Subject to' this a deal? - Posted by ken in sc

Posted by JohnBoy on July 31, 2001 at 18:52:31:

You would have to have the deed the seller signs being held in escrow left blank as far as who the person is that will be taking title. If you use a trust where the seller would be assigning the beneficial interest over then the assignment form naming who the new beneficiary will be will need to be left blank until you know who the new buyer is.

You will have to talk with your attorney on this and see if that is something he would do while holding everything in escrow. Otherwise see what he would suggest to avoid the deed or beneficial interest passing to you first and then you passing it on to your buyer.

The typical way of handling this would be to just enter into a purchase agreement with you being the buyer naming yourself and/or assigns, then find the buyer and just assign your purchase agreement to your buyer and your buyer would close on everything from that point on. Then the seller would sign off on the deed and any other documents at that time. Title would never be in your name, only the purchase agreement.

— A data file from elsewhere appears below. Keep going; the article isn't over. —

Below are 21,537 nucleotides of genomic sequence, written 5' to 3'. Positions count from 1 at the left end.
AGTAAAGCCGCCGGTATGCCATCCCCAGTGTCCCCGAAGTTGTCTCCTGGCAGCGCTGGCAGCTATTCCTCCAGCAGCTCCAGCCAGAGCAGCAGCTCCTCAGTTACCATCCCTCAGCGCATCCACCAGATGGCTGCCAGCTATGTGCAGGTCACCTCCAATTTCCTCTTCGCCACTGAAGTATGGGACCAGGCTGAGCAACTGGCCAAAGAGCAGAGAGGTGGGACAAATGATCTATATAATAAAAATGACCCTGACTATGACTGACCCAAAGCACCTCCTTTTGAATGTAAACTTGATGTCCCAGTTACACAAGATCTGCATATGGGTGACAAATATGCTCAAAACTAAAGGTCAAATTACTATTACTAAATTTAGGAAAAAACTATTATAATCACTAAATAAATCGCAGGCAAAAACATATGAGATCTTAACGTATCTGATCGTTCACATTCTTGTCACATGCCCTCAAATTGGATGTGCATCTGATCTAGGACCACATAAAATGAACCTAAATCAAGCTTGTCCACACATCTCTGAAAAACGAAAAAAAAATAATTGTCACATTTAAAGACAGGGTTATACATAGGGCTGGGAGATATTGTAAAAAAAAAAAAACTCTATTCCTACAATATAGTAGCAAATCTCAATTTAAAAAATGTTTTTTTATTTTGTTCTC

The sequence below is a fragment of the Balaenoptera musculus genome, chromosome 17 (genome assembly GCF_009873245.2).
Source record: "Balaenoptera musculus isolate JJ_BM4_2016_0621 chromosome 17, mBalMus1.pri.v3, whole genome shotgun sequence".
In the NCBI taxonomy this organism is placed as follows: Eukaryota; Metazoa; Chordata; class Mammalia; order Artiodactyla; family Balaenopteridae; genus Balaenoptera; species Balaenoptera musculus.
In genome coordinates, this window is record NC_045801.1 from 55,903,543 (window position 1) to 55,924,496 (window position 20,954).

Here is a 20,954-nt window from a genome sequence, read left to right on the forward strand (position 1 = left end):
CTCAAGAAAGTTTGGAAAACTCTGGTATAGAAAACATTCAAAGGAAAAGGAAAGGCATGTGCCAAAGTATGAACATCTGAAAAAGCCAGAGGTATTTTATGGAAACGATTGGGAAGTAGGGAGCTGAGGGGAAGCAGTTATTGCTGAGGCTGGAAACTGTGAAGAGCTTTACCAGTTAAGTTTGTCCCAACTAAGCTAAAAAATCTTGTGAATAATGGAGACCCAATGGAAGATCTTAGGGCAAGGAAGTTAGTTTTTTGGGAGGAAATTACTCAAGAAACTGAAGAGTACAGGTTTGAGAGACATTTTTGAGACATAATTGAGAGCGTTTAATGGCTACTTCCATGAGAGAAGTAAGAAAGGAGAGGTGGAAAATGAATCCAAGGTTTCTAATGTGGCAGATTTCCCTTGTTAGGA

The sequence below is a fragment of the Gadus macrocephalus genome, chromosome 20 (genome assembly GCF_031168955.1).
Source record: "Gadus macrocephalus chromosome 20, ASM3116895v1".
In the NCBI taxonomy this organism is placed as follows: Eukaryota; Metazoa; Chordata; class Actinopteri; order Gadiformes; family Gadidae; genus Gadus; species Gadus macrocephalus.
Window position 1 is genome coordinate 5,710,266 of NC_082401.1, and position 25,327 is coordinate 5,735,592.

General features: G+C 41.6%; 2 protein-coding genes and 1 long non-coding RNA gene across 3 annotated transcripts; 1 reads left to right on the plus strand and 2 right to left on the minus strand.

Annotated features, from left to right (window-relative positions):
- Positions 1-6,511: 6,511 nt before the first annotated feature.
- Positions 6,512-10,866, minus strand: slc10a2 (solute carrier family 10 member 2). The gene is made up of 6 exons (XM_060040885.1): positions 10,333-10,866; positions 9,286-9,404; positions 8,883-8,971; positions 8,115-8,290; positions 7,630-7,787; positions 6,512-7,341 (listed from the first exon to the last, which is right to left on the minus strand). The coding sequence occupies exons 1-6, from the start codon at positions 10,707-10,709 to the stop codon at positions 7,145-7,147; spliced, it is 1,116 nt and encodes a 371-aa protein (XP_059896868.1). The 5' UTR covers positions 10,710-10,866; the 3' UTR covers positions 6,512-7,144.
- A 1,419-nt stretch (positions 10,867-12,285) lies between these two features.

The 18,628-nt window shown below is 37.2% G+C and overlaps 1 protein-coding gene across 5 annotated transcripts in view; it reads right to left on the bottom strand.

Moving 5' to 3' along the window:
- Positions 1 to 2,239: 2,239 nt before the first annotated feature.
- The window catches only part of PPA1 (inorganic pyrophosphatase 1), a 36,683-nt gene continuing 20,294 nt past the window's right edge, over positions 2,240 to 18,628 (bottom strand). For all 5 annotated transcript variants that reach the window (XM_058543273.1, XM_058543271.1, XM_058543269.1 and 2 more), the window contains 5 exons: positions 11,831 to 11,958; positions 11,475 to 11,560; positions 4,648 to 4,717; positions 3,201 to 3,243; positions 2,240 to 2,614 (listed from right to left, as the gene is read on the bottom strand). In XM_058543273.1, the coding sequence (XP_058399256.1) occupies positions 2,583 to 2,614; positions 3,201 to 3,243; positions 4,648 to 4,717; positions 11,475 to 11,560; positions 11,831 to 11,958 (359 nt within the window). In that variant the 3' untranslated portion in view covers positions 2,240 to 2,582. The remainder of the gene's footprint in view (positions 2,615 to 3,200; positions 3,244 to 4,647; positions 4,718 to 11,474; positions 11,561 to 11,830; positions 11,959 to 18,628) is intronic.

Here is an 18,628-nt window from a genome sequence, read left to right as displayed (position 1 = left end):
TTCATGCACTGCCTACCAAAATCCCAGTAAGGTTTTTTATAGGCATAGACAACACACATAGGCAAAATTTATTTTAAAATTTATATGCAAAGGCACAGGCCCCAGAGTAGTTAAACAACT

Subject to’ers…is this a deal? - Posted by ken in sc

Posted by ken in sc on July 31, 2001 at 07:32:40:

I have not bought many subject to type deals, and the ones I have had plenty of equity so if I needed to refi it would have been easy.

This deal is as follows. Elderly lady lives in the house, is going to move to apartment. Owes $80,000, the house is worth $80,000 to $85,000 in good condition. It needs a little work now, so basically no real equity. She would sign a deed today. Does not care about equity, profit or her credit. But if I can sell it or somehow stop a foreclosure that would be great. Her payments are current at this time and she will make the August payment, but after that she will be in the apartment and will never pay on that loan again.

Like I said, she would sign a deed (or anything else for that matter) today. She trusts me because I bought her neighbors house and they said I was honest - which I am! But her neighbors had equity. I paid them low $60’s for basically the same house.